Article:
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What should the Yankees’ 2017 lineup look like?

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Joe Girardi has a number of different ways to construct his lineup for the upcoming season.

Toronto Blue Jays v New York Yankees Photo by Elsa/Getty Images

When the Yankees’ starting lineup is announced for the first time this April (hurry up, please), there will be new faces and plenty of changes from the 2016 look. While that aspect is a certainty, there are still plenty of unanswered questions as to how the lineup should be constructed. Spring training performances could reveal more about this topic, but for now let’s look at some of the many possibilities Joe Girardi has to toy with this season.

The first question I have actually does not pertain to the Baby Bombers and where they will be penciled in on the lineup card, but the positioning of Jacoby Ellsbury and Brett Gardner. Brian Cashman hinted that there may be changes coming to the top of the order, which has mainly been occupied by Ellsbury and Gardner.

Ellsbury was the leadoff man in 2016 until after the All-Star break when Girardi elected to give the honors to Gardner. Both played in 148 games last season and posted almost identical batting averages. Gardner had the edge in OBP and walks, but struck out 22 more times than Ellsbury. I would say Ellsbury has the edge over Gardner in terms of speed, but Gardner’s BABIP was 25 points higher than Ellsbury’s in 2016, and Gardner has shown some superiority over Ellsbury in terms of hitting in recent years.

Both seem like an equally qualified candidate for the leadoff role in 2017, but whoever Girardi chooses, the other should drop down in the lineup rather than batting behind the leadoff man. Gardner has experience batting ninth, so that could be an option for Girardi if he wants a catalyst at the bottom of the order. Again, Ellsbury appears to have the edge in speed at this point, although I would like to see him be more aggressive on the base paths this year. If he is willing to do that, he could return as the leadoff man and Gardner can drop down. Even if that situation is flip-flopped, it would be fine with me.

Now we get to the Baby Bombers. With Greg Bird returning, there will be plenty of opinions when it comes to where he and Gary Sanchez are positioned in the middle of the order. Assuming Bird is fully recovered from his shoulder injury and brings back his power stroke from 2015, I would like to see him batting third in front of Sanchez. Sanchez, who finished the year batting .299 last season, will likely hit for a higher average than Bird, but both have shown that they can hit home runs. Now both players are very young and time will tell if they will develop into legitimate middle-of-the-order guys, but I can see Girardi trying to see if he try and build from the ground up what he had in his champion 2009 lineup.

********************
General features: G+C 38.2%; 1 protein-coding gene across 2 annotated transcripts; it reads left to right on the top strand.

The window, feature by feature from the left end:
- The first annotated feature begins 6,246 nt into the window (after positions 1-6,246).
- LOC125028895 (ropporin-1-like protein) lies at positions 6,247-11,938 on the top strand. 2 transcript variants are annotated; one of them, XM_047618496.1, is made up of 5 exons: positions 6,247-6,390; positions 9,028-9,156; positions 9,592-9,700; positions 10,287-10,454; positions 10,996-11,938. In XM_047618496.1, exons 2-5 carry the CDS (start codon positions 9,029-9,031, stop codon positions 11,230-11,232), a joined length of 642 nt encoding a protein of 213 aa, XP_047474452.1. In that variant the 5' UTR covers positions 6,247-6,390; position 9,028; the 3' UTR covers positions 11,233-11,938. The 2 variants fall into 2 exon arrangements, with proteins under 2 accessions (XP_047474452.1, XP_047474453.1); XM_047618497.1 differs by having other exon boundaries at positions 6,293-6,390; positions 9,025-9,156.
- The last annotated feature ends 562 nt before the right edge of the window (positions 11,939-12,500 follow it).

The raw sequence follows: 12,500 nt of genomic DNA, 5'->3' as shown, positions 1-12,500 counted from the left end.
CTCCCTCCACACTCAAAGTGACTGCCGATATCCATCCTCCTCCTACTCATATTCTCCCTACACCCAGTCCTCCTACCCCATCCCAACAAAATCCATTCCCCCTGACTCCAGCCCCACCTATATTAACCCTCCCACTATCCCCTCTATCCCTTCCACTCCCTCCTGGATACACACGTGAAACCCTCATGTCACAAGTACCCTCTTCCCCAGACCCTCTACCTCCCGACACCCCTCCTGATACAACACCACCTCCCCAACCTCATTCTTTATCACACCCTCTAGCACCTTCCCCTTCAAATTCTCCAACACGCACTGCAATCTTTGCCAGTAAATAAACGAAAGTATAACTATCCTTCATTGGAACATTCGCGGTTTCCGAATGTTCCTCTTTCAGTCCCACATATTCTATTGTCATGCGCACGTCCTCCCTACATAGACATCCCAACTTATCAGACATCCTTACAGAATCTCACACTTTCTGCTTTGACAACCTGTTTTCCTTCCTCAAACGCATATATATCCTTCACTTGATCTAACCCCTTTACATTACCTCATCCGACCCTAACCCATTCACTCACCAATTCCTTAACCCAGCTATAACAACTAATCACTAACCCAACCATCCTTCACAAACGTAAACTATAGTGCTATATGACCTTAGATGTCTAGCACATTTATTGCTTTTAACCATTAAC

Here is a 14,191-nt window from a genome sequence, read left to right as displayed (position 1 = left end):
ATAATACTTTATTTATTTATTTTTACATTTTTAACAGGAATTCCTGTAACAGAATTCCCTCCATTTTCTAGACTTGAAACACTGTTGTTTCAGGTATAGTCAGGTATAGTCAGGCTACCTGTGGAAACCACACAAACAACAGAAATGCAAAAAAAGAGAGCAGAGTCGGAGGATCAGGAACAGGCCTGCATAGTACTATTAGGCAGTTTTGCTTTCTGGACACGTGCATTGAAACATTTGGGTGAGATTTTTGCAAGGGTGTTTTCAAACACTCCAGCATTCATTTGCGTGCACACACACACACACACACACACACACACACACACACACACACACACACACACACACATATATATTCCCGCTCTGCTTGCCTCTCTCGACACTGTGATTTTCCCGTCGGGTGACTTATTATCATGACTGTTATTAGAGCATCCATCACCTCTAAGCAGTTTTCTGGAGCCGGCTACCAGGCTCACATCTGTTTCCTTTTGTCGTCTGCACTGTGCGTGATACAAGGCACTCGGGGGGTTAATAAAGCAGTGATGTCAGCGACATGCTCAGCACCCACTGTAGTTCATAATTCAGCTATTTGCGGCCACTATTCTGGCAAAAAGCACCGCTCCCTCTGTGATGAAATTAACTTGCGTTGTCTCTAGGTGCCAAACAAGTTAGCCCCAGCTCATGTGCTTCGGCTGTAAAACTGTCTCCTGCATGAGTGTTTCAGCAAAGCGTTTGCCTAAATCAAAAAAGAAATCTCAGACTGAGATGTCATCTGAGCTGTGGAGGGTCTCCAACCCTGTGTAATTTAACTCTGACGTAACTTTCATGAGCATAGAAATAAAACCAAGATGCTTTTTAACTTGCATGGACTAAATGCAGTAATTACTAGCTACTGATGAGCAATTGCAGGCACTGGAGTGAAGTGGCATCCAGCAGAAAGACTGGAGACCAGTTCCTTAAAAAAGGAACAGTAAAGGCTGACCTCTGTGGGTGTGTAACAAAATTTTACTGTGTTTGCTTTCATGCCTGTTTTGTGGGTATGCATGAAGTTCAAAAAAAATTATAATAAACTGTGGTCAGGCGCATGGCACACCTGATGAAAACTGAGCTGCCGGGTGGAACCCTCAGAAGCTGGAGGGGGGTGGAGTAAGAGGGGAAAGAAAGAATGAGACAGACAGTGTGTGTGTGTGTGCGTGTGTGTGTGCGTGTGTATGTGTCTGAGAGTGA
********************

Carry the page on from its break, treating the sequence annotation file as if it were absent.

Both Mark Teixeira and Alex Rodriguez were the Yankees’ main power sources when healthy and in the lineup, with Teixeira batting third in front of the cleanup hitter Rodriguez. Like Bird in 2015, Teixeira was a slugger who would not hit for much average but would supply plenty of power. Bird fit that mold in 2015, so the three hole would be a good spot for him with Sanchez cleaning up behind him. Aaron Judge can eventually become a candidate for this job as well if he unlocks his potential, but will need to work on his approach against breaking balls in 2017. Until then, he should start a little further down the lineup. So if Bird and Sanchez produce like Yankees fans hope they will, the lineup could look something like this.

  1. Gardner
  2. Gregorius
  3. Bird
  4. Sanchez
  5. Holliday
  6. Castro
  7. Judge
  8. Headley
  9. Ellsbury

Girardi does have the option of taking the wait-and-see approach on his young sluggers, and place newcomer Matt Holliday in the cleanup role. Holliday has been a lock for 20 home runs over the past few years, and with playing the field no longer a necessity, he should be able to see more at-bats and settle into the DH role nicely. To start the season, the lineup could look something like this:

  1. Gardner
  2. Gregorius
  3. Sanchez
  4. Holliday
  5. Castro
  6. Bird
  7. Judge
  8. Headley
  9. Ellsbury

Of course there will be tinkerings against lefties, where Tyler Austin and Aaron Hicks can replace Bird and Ellsbury. If Bird returns to his 2015 form, we could see a switch between him and Holliday. I like Gregorius in the second spot because of his ever-increasing hitting ability, and as long as he can develop his patience at the plate, he will be a great table-setter for the power bats lurking behind him.

There will always be minor adjustments here and there due to rest and/or pitching matchups, but I could see a lineup of this build in 2017. Much of the unknown is due to the question marks that surround the players that make up this lineup, but clearly there are a few different avenues that Girardi can travel when it comes to shaping his new batting order.